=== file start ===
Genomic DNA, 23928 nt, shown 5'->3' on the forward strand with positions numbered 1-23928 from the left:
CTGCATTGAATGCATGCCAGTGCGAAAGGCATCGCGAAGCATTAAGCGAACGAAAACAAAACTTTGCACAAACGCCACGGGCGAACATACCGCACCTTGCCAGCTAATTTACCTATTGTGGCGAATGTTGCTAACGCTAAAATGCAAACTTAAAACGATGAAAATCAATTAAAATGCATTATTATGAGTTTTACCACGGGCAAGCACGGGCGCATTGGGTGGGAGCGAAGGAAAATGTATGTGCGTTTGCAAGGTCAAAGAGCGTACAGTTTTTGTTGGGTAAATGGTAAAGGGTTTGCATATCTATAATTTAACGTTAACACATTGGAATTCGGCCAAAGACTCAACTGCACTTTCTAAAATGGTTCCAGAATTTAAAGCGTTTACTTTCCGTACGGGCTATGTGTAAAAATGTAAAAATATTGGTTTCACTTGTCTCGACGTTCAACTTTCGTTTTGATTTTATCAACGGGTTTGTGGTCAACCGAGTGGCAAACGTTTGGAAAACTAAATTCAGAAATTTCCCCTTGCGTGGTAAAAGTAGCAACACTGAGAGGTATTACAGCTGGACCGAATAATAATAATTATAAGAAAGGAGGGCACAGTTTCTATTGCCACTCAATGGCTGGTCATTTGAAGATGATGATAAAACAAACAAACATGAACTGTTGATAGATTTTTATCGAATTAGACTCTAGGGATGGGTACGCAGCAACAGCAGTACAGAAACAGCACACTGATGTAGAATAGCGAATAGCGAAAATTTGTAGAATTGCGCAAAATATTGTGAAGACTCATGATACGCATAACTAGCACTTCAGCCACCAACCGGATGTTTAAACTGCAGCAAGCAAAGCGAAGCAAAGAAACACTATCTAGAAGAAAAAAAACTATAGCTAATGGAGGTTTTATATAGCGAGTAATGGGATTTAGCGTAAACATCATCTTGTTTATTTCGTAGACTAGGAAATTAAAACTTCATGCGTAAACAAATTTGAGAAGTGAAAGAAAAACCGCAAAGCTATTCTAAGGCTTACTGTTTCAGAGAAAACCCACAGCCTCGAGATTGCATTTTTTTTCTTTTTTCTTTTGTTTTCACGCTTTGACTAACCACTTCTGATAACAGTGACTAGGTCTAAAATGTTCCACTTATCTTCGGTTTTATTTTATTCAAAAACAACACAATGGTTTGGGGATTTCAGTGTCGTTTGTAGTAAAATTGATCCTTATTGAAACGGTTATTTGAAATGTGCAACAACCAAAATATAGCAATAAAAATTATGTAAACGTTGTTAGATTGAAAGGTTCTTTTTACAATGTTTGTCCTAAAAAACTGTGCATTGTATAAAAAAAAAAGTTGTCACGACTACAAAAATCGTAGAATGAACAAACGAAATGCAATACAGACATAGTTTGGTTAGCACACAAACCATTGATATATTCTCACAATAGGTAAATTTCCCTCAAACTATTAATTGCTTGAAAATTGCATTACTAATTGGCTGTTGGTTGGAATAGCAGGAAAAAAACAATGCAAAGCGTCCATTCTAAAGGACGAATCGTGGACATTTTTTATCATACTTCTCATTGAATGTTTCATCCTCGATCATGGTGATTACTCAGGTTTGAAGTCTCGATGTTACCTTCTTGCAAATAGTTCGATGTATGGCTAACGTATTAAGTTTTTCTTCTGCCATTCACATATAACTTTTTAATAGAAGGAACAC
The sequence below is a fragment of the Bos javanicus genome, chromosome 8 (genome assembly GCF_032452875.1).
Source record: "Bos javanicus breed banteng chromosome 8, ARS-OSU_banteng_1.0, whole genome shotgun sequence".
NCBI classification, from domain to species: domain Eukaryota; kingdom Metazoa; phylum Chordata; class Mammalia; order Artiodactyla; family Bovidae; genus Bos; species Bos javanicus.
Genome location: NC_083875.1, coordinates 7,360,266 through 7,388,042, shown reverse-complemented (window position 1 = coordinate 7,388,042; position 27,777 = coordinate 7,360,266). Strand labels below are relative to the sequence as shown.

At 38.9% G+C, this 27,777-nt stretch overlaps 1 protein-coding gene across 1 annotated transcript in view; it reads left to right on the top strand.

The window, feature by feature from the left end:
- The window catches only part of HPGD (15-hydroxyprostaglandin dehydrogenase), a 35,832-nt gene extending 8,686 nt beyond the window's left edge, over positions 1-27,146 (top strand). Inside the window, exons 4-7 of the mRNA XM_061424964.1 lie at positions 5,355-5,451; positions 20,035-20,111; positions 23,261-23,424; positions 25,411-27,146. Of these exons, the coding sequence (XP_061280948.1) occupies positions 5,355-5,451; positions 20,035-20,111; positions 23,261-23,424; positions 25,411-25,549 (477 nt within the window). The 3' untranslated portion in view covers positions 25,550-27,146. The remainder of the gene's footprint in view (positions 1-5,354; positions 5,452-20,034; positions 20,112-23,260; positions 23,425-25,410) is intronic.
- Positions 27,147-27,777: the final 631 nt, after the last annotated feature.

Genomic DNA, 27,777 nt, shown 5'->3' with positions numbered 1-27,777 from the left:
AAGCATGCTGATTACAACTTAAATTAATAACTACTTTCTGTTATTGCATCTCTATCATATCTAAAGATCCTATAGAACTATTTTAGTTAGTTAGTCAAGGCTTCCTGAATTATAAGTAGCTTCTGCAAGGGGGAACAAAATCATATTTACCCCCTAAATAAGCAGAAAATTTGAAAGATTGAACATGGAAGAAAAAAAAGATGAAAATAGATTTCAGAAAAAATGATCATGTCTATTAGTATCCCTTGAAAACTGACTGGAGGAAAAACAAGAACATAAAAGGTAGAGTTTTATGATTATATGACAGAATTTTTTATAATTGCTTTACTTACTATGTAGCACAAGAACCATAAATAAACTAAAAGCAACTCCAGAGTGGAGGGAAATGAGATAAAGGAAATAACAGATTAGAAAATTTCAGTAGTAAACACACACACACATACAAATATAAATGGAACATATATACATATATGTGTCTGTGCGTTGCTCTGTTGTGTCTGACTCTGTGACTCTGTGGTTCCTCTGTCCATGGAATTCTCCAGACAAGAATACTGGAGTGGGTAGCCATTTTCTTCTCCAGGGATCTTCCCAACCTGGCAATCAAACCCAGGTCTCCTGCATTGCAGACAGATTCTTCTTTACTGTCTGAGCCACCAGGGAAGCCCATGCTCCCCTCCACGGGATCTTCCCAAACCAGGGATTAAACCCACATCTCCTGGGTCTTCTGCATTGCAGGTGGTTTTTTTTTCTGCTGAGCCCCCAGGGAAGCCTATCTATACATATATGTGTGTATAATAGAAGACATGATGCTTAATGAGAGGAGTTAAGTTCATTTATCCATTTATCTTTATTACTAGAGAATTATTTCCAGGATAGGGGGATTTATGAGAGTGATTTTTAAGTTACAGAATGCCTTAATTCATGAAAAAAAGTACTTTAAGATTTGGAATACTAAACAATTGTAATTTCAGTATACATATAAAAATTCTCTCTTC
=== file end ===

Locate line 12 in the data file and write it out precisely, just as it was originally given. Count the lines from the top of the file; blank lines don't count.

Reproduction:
AAGCATGCTGATTACAACTTAAATTAATAACTACTTTCTGTTATTGCATCTCTATCATATCTAAAGATCCTATAGAACTATTTTAGTTAGTTAGTCAAGGCTTCCTGAATTATAAGTAGCTTCTGCAAGGGGGAACAAAATCATATTTACCCCCTAAATAAGCAGAAAATTTGAAAGATTGAACATGGAAGAAAAAAAAGATGAAAATAGATTTCAGAAAAAATGATCATGTCTATTAGTATCCCTTGAAAACTGACTGGAGGAAAAACAAGAACATAAAAGGTAGAGTTTTATGATTATATGACAGAATTTTTTATAATTGCTTTACTTACTATGTAGCACAAGAACCATAAATAAACTAAAAGCAACTCCAGAGTGGAGGGAAATGAGATAAAGGAAATAACAGATTAGAAAATTTCAGTAGTAAACACACACACACATACAAATATAAATGGAACATATATACATATATGTGTCTGTGCGTTGCTCTGTTGTGTCTGACTCTGTGACTCTGTGGTTCCTCTGTCCATGGAATTCTCCAGACAAGAATACTGGAGTGGGTAGCCATTTTCTTCTCCAGGGATCTTCCCAACCTGGCAATCAAACCCAGGTCTCCTGCATTGCAGACAGATTCTTCTTTACTGTCTGAGCCACCAGGGAAGCCCATGCTCCCCTCCACGGGATCTTCCCAAACCAGGGATTAAACCCACATCTCCTGGGTCTTCTGCATTGCAGGTGGTTTTTTTTTCTGCTGAGCCCCCAGGGAAGCCTATCTATACATATATGTGTGTATAATAGAAGACATGATGCTTAATGAGAGGAGTTAAGTTCATTTATCCATTTATCTTTATTACTAGAGAATTATTTCCAGGATAGGGGGATTTATGAGAGTGATTTTTAAGTTACAGAATGCCTTAATTCATGAAAAAAAGTACTTTAAGATTTGGAATACTAAACAATTGTAATTTCAGTATACATATAAAAATTCTCTCTTC